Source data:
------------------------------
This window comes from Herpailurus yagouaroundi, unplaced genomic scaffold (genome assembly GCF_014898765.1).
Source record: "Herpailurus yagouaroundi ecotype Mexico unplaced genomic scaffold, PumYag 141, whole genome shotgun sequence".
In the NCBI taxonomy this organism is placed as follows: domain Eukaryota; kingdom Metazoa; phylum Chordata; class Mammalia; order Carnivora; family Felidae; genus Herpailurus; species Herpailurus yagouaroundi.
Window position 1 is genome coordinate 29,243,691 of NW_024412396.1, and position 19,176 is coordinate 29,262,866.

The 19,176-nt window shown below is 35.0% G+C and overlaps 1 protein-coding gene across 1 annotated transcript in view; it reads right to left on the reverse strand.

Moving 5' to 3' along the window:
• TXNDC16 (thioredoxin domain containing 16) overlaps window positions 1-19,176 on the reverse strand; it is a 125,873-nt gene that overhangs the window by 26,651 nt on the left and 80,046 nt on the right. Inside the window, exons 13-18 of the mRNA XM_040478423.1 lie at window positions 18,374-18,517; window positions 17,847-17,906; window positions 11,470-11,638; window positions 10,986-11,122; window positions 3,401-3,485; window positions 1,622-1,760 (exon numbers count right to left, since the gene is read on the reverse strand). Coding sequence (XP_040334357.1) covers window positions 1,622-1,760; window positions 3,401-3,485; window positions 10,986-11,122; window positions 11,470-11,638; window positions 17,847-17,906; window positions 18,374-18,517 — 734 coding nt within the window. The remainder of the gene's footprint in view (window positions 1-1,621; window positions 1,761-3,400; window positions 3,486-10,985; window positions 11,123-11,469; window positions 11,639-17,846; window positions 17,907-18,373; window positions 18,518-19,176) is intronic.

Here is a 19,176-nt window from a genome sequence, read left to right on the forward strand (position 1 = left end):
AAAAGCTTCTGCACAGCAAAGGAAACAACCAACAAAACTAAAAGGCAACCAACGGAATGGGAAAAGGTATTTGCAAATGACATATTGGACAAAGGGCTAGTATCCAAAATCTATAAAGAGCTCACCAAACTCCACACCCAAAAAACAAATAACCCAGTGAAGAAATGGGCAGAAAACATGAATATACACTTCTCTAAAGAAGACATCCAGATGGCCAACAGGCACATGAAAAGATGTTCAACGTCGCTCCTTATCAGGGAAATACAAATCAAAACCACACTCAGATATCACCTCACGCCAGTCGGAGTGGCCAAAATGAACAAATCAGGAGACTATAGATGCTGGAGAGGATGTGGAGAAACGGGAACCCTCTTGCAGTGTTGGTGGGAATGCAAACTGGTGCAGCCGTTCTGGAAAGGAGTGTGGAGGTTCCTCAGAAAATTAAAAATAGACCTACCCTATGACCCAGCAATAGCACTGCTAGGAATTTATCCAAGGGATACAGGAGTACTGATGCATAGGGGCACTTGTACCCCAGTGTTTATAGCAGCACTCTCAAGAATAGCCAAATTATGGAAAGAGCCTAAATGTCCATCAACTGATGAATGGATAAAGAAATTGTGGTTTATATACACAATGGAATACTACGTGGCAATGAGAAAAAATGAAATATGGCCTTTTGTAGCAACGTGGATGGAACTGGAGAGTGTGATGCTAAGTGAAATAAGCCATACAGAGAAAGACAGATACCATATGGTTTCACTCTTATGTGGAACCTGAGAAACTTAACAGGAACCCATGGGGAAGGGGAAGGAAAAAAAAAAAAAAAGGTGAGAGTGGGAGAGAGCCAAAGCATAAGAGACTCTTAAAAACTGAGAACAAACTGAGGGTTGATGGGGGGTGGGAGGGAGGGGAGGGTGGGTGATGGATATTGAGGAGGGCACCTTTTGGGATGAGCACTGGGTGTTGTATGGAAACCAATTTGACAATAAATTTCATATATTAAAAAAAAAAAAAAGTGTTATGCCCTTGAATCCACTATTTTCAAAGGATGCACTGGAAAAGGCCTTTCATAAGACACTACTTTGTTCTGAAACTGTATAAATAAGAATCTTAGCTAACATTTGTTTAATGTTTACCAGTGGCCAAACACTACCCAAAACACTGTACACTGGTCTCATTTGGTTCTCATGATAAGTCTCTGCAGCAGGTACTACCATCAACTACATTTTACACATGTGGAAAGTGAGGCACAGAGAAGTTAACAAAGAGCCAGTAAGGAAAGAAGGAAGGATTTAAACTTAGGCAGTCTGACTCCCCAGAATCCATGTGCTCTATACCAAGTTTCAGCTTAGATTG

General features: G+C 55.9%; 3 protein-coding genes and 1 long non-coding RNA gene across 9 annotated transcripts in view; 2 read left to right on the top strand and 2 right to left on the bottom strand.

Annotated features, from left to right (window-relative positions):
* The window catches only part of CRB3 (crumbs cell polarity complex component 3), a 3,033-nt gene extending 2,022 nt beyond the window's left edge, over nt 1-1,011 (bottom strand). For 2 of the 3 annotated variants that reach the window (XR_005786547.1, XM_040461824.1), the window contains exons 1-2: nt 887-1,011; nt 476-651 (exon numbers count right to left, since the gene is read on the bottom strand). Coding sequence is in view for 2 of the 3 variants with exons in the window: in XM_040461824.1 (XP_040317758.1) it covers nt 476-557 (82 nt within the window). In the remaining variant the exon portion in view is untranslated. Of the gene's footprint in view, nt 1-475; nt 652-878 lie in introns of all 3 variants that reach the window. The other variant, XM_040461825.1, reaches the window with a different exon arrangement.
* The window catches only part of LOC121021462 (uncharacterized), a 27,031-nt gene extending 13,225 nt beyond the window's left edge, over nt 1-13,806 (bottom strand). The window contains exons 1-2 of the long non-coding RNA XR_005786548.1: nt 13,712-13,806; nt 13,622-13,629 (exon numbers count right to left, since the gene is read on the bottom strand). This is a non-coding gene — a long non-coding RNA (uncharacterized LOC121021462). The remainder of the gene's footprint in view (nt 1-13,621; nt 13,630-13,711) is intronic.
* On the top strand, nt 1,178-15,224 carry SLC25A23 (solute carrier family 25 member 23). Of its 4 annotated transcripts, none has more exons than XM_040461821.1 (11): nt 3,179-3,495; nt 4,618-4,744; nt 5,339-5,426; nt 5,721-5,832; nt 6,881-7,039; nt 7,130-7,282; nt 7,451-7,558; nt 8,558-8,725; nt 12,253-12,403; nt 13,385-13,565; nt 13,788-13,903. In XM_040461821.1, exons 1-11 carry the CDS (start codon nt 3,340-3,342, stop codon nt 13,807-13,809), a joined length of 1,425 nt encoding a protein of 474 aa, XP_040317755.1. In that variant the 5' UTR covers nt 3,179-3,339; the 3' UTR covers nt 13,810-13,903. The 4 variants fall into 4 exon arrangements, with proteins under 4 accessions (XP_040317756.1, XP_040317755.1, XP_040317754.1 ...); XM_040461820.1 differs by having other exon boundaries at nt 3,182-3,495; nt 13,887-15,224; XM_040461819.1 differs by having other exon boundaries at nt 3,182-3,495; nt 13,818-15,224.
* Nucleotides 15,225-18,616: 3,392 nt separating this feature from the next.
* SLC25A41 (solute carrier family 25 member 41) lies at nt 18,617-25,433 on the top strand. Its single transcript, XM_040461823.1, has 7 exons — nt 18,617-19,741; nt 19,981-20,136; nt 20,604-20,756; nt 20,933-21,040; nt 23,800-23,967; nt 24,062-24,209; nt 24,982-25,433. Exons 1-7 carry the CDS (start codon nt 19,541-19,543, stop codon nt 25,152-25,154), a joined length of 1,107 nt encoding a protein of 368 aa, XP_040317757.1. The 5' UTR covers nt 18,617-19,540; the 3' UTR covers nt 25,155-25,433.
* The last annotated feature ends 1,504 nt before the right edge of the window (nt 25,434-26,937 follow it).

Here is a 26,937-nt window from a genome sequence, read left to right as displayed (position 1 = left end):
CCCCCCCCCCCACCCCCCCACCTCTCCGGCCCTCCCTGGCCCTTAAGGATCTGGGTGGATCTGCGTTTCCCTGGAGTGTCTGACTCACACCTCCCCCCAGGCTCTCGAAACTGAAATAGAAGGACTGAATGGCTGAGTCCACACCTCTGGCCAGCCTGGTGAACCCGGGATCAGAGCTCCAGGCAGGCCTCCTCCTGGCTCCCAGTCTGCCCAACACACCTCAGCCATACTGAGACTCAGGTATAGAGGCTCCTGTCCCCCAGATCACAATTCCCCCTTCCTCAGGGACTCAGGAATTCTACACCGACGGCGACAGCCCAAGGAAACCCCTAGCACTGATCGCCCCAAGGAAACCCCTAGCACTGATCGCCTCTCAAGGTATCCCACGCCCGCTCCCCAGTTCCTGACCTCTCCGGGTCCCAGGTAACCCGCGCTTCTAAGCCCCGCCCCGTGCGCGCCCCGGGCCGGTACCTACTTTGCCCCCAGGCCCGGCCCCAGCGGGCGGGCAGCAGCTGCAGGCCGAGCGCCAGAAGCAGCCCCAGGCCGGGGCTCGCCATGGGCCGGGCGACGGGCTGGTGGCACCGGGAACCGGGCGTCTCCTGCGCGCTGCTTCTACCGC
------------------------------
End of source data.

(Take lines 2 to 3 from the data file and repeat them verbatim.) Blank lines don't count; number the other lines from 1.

Source record: "Herpailurus yagouaroundi ecotype Mexico unplaced genomic scaffold, PumYag 141, whole genome shotgun sequence".
In the NCBI taxonomy this organism is placed as follows: domain Eukaryota; kingdom Metazoa; phylum Chordata; class Mammalia; order Carnivora; family Felidae; genus Herpailurus; species Herpailurus yagouaroundi.